George Ashdown Audsley and William James Audsley, illuminators
37 x 26.8 cm.
The Sermon on the Mount
Beckwith, Victorian Bibliomania catalogue no. 9
See commentary below.
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Courtesy of Ellen K. Morris
Commentary by Alice H. R. H. Beckwith
Chapters 5 to 7 in Matthew's Gospel contain the Sermon on the Mount, with the Beatitudes and the Lord's Prayer. This section of the New Testament was frequently honored with illumination in the Victorian period, including examples by Owen Jones and Samuel Stanesby.
George Audsley (1838-1925) studied architecture under A. and W. Reid in his birthplace, Elgin, Scotland, before moving to Liverpool in 1856 (Jervis, Dictionary, 38). By 1861 he was in partnership with his brother William (b. 1833) as an architect and book designer. The Sermon on the Mount was their first book. Together they published illuminated works of literature as well as studies for fellow architects (cats. 31, 50), until at least 1883. At the end of the century George Audsley moved to New York, bringing out books on stenciling and turning with his son Berthold as late as 1911. Apparently the Audsleys were proud of their architectural training, for they signed their works with Archt. after their names.
Ruari McLcan recorded the publisher, Day & Son, and the date 1861 for his example of the Audsleys' royal quarto version of The Sermon on the Mount (McLean 71). According to McLean's description the Sermon in Ellen Morris's collection is identical to his, except that hers is not gold-blocked on the back cover, being blind-stamped instead. It seems likely that McLean's book has an accurate date and publisher, since in the same year the Audsleys brought out a folio version of the Sermon and used one of the plates from it in their Guide to the Art of Illuminating of 1861 (cat. 56). Both of these books were first published by Day & Son.
The royal quarto version of the Audsleys' Sermon has one of the most colorful and complex covers created in the nineteenth century. There is a consistent pattern of references to Greek design and texts on the cover, done in brown pebble-grained cloth with thirteen colored-paper and chromolithographed cutout onlays, some of which may be lacquered. Blocking in gold and black reinforces the geometric regularity of the cover, while green stenciling adds yet another color.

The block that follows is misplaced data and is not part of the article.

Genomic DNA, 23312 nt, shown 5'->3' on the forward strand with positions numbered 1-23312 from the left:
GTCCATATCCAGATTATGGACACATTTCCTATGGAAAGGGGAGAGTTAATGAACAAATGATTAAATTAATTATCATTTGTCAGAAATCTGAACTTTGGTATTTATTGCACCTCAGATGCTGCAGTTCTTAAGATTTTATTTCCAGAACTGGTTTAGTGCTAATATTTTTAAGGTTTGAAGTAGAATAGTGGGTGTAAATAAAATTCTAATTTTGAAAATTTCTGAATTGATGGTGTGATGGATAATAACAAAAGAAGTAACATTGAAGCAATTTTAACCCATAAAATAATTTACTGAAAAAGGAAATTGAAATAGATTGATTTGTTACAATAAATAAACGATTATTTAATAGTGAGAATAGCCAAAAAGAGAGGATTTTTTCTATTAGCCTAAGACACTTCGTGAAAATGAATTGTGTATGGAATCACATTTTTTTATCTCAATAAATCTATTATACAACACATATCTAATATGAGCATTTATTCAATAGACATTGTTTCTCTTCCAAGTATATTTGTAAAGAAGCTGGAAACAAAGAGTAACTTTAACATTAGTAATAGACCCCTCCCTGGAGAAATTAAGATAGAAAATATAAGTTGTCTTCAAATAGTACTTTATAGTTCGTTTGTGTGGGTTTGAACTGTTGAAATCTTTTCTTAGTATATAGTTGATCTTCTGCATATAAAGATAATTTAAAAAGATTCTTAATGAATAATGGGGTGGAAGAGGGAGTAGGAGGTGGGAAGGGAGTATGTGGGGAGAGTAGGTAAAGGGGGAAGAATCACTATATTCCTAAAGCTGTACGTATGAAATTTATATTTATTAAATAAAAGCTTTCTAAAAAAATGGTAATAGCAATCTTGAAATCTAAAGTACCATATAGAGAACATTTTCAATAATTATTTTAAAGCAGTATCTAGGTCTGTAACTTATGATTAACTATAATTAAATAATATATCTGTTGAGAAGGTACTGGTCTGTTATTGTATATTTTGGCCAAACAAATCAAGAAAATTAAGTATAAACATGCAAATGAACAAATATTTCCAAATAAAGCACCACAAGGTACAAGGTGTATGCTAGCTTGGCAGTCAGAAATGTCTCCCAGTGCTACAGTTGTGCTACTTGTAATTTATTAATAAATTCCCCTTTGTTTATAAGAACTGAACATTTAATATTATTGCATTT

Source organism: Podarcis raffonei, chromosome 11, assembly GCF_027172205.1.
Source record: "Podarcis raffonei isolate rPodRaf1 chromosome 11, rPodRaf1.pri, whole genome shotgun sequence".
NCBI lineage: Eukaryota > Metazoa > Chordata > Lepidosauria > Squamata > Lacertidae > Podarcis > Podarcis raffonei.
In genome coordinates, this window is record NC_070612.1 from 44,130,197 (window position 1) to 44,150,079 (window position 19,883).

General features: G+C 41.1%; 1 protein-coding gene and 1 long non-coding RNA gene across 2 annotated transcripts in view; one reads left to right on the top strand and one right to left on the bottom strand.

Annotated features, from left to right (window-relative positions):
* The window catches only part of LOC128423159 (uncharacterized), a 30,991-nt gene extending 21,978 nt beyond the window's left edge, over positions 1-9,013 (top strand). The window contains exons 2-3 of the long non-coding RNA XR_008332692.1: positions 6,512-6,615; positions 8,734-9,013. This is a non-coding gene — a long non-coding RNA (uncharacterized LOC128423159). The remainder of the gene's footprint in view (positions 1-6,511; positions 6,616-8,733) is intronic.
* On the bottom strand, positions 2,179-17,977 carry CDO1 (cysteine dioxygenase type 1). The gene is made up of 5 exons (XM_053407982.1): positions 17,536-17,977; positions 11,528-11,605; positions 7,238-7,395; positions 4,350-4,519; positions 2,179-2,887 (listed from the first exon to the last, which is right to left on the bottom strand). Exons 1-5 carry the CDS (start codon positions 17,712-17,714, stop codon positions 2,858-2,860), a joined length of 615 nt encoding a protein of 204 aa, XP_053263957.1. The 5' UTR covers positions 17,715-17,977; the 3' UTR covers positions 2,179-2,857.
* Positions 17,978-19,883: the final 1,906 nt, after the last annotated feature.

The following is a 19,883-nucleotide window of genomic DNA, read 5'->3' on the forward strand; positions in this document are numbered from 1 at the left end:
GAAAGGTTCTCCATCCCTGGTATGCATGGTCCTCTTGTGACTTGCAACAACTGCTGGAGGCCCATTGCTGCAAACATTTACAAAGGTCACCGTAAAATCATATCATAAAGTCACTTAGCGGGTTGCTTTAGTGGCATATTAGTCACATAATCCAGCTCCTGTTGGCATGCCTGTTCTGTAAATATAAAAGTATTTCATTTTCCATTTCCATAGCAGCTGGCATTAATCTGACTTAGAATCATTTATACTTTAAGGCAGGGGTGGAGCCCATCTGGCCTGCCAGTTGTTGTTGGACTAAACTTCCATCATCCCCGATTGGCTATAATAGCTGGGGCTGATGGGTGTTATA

The cover's main feature is a version of the Greek cross in a form reminiscent of a monstrance. Inside the circle at the center of the arms of the cross, a lamb, symbol of Christ, holds a banner with a cross on the flag and on the top of the staff. The Audsleys made additional reference to Greek culture by using Greek letters in their design. Two gold- and black-stamped rules with quatrefoils set into their comers containing the Greek letters IE and DC form the outer vertical borders of the central cross. Leighton Son & Hodge's binder's ticket is pasted inside the back cover of the Morris collection version as well as the one in the Appleton collection.
Plates in the royal quarto are smaller than those in the folio , and are tipped into red-ruled borders. On some pages the illustrator's name, Charles Rolt, is not visible, suggesting that his signature at the foot of the page was lost in the photoreduction process. Rolt's name and that of the chromolithographer, W. R. Tymms, do appear on the third page of the copy in the Appleton collection. The plates are pasted only on the recto pages, in contrast to the basic design unit of a double-page opening developed by Henry Noel Humphreys and Owen Jones (cats. 7, 26). However, Humphreys and Jones are recalled in the way the Audsleys wrote their text in a Gothicizing script directly on the lithographic stone, using red and blue penwork around significant words. The Audsleys' innovations as illuminators are discussed in cat. 56.
Beckwith, Alice H. R. H. Victorian Bibliomania: The Illuminated Book in Nineteenth-century Britain. Exhibition catalogue. Providence. Rhode Island: Museum of Art, Rhode Island School of Design, 1987.
The Sermon on the Mount. London: Day & Son, 1861(?). Chromolithographer: William Robert Tymms. Miniatures: Charles Rolt. Binder: Leighton Son & Hodge. Illuminators: George Ashdown Audsley and William James Audsley.
Last modified 19 December 2013